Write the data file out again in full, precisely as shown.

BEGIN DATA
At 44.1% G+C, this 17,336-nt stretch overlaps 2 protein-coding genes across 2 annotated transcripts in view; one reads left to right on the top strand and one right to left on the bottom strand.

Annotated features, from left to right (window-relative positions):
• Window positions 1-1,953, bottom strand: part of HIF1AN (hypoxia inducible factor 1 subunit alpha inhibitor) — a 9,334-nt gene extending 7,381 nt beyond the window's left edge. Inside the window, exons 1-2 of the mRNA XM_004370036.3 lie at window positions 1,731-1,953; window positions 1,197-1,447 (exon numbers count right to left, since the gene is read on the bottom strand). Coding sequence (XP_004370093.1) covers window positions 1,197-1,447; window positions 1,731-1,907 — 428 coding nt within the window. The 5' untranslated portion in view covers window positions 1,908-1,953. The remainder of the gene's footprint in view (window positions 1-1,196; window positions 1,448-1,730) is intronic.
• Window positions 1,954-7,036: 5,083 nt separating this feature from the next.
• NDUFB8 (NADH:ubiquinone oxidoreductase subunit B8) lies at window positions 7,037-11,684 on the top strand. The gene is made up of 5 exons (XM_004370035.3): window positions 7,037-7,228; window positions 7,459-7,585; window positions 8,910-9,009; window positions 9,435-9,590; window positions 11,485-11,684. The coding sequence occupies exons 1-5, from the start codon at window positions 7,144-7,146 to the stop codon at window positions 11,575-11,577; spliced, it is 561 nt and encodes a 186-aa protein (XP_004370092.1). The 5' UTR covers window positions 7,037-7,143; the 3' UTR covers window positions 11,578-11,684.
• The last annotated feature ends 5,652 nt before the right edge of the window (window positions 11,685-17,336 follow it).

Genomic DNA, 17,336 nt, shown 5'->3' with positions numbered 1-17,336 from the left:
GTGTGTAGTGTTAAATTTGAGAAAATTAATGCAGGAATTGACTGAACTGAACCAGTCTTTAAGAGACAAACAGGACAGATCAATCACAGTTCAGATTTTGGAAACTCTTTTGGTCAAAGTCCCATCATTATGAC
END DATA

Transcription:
At 44.1% G+C, this 17,336-nt stretch overlaps 2 protein-coding genes across 2 annotated transcripts in view; one reads left to right on the top strand and one right to left on the bottom strand.

Annotated features, from left to right (window-relative positions):
• Window positions 1-1,953, bottom strand: part of HIF1AN (hypoxia inducible factor 1 subunit alpha inhibitor) — a 9,334-nt gene extending 7,381 nt beyond the window's left edge. Inside the window, exons 1-2 of the mRNA XM_004370036.3 lie at window positions 1,731-1,953; window positions 1,197-1,447 (exon numbers count right to left, since the gene is read on the bottom strand). Coding sequence (XP_004370093.1) covers window positions 1,197-1,447; window positions 1,731-1,907 — 428 coding nt within the window. The 5' untranslated portion in view covers window positions 1,908-1,953. The remainder of the gene's footprint in view (window positions 1-1,196; window positions 1,448-1,730) is intronic.
• Window positions 1,954-7,036: 5,083 nt separating this feature from the next.
• NDUFB8 (NADH:ubiquinone oxidoreductase subunit B8) lies at window positions 7,037-11,684 on the top strand. The gene is made up of 5 exons (XM_004370035.3): window positions 7,037-7,228; window positions 7,459-7,585; window positions 8,910-9,009; window positions 9,435-9,590; window positions 11,485-11,684. The coding sequence occupies exons 1-5, from the start codon at window positions 7,144-7,146 to the stop codon at window positions 11,575-11,577; spliced, it is 561 nt and encodes a 186-aa protein (XP_004370092.1). The 5' UTR covers window positions 7,037-7,143; the 3' UTR covers window positions 11,578-11,684.
• The last annotated feature ends 5,652 nt before the right edge of the window (window positions 11,685-17,336 follow it).

Genomic DNA, 17,336 nt, shown 5'->3' with positions numbered 1-17,336 from the left:
GTGTGTAGTGTTAAATTTGAGAAAATTAATGCAGGAATTGACTGAACTGAACCAGTCTTTAAGAGACAAACAGGACAGATCAATCACAGTTCAGATTTTGGAAACTCTTTTGGTCAAAGTCCCATCATTATGAC